Fresh Water: Women Writing about the Great Lakes

The editor Alison Swan has put together a remarkable anthology of nature writing in Fresh Water (2006). While my piece is technically a prose poem, Alison felt it fit her vision for this  collection of creative non-fiction and personal essays. My poem tells a true story, somewhat reinvented in my imagination, that a poet told about her son drowning in Lake Michigan. When I was in Northern Michigan to receive the Elinor Benedict Prize for another poem, the huge pulsating lake seemed to want to tell this story that I called “A Mother Reaches Satori on the Tenth Anniversary of her Son’s Drowning in Lake Michigan.” 


From the publisher:

Fresh Water: Women Writing on the Great Lakes is a collection of nonfiction works by women writers. These works focus on the Midwest: living with the five interconnected freshwater seas that we know as the Great Lakes. Contributing to this collection are renowned poets, essayists, and fiction writers, all of whom write about their own creative streams of consciousness, the fresh waters of the Great Lakes, and the region's many rivers.


Reviews

"Reading Fresh Water is a terrific trip around the Lakes. Well written and finely edited, this book trips the chords of old memories and fresh imagination, and reminds me of how blessed we are by these Great Lakes and the women who write so well about them."
—Lana Pollack, President of the Michigan Environmental Council
 
"There is the hydrology, the biology, and the biochemistry of our Great Lakes. Then there is the history, the economics, and the sociology. And somewhere in there we forget the aesthetics—but it is our sense of their beauty that brings us back to our Lakes and will ultimately protect them. Fresh Water is an essential collection of essays by some of our finest women writers. This book reminds us of the small transformative moments we experience on and around the Great Lakes, and it adds significantly to the record of the beauty we find there."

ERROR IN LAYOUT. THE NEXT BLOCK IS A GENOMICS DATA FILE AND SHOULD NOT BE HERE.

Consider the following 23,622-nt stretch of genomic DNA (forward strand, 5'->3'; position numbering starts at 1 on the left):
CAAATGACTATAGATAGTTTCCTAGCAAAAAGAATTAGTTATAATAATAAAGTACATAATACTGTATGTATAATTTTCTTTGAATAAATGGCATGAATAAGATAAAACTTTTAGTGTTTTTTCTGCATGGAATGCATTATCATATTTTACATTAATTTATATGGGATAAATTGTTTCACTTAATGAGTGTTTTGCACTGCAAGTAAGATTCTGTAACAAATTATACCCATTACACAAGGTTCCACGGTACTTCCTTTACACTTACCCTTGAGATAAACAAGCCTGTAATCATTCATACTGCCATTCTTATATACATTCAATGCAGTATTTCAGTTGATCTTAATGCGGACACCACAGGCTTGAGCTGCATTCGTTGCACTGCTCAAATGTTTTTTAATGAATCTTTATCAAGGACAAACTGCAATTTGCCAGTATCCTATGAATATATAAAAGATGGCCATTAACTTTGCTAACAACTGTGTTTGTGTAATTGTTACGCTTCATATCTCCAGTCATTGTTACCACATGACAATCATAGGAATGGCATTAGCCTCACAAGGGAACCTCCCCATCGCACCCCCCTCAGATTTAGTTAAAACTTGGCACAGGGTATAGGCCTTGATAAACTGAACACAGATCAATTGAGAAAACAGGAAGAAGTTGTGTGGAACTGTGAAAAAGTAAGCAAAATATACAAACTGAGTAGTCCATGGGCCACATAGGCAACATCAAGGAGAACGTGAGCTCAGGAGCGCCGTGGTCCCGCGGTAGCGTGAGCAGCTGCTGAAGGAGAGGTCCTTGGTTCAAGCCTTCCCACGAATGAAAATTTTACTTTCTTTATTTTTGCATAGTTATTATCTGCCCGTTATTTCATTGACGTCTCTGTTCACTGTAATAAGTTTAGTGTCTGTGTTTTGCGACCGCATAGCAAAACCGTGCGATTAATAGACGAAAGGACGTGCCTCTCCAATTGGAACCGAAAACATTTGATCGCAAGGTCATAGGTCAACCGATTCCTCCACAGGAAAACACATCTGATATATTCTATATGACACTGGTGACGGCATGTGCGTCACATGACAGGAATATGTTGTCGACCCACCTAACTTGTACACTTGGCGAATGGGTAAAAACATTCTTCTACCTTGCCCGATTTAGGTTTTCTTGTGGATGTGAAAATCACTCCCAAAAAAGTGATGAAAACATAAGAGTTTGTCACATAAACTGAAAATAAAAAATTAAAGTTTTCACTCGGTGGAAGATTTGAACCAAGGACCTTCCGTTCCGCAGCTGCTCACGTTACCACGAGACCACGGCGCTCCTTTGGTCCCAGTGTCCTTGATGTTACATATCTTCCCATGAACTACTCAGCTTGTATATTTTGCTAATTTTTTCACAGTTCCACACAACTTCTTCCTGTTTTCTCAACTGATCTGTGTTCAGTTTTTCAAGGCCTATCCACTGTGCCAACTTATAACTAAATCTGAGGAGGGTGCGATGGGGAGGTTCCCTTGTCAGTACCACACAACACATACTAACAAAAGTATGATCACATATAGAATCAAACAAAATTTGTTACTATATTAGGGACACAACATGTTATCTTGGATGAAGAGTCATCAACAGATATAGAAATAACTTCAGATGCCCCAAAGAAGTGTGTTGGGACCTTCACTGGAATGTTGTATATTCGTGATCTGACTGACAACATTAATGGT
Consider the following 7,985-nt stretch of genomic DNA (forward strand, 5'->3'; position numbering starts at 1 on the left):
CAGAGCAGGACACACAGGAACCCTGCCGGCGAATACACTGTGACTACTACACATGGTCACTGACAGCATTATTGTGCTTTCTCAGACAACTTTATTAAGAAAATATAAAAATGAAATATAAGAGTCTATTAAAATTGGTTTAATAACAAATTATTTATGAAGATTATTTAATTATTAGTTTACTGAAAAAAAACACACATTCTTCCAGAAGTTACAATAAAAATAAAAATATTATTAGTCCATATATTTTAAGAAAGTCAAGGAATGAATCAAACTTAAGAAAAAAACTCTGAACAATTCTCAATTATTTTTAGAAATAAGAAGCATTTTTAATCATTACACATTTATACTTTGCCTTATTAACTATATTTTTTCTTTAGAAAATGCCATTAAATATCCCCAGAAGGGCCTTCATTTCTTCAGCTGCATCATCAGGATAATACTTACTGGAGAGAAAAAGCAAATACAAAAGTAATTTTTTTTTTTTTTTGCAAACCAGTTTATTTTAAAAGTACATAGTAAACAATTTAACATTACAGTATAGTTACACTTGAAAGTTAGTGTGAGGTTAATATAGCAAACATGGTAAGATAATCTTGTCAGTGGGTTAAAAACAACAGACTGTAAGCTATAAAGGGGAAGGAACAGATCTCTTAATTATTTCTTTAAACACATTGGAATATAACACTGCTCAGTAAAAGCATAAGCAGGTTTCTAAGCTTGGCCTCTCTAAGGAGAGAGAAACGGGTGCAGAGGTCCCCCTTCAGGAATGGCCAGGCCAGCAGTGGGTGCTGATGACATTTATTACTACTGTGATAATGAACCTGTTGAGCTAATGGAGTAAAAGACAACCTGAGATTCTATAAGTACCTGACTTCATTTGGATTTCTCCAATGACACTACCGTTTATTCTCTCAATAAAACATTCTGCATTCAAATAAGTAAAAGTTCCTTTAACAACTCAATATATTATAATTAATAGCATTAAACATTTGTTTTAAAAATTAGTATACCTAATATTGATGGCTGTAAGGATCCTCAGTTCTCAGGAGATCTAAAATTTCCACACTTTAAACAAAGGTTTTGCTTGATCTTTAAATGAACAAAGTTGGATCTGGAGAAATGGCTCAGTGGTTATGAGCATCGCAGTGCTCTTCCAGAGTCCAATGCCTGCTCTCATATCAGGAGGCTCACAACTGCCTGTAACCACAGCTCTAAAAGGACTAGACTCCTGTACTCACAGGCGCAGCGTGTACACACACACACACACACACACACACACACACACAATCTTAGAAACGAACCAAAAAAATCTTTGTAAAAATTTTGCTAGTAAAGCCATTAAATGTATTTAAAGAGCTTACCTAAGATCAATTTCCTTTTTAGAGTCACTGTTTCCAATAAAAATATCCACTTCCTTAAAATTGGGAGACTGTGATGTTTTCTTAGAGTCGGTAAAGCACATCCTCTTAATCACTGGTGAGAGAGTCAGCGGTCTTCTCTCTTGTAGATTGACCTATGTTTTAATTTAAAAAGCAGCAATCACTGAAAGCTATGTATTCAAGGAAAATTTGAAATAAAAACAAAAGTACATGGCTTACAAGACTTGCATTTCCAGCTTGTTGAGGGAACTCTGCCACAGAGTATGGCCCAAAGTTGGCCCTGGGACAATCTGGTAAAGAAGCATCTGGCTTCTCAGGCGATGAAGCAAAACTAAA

—Keith Taylor, author of Guilty at the Rapture and co-editor of The Huron River: Voices from the Watershed
 
"Fresh Water  has been wonderfully edited and selected by Alison Swan. This is a sexy, sparkling book—full of history and families, reminiscences and ghosts. Dipping into it, as into the waters of one of our Great Lakes, I want to book a cottage for a month, or the summer—or maybe a year. This is a book to be relished at a cottage on a deck, or to read—midwinter in bed—anywhere in the world. Fresh Water  will take you back—to the Great Lakes or to the lakes, rivers, streams, and creeks you have known. The writings here will change you: stimulating you to read, to see more clearly, and perhaps to write your own words of water and of place."
—Patricia Clark, author of My Father on a Bicycle and Poet Laureate of Grand Rapids, Michigan


From Booklist Online:

"The women writers in this quietly elegant collection share their thoughts and feelings on the Great Lakes region, one neglected in nature writing, with sublime intelligence. Whether they are relative new comers to the area or longtime residents, their wonder and deep appreciation for all the lakes have to offer is evident in each essay. The lakes themselves are of paramount importance to these writers, and this focus on their subject and not themselves keeps the anthology firmly grounded as nature writing at its very best. Sharon Dilworth remembers mysterious recurring losses at Lake Superior; Leslie Stainton traces the history of place through a point on Lake Erie in her erudite and elegant discussion; and Sue William Silverman, an ocean lover, finds Lake Michigan revelatory. Separately the essays are delightful, intimate, and surprising, and collectively they prove to be compulsively readable. A class act from start to finish."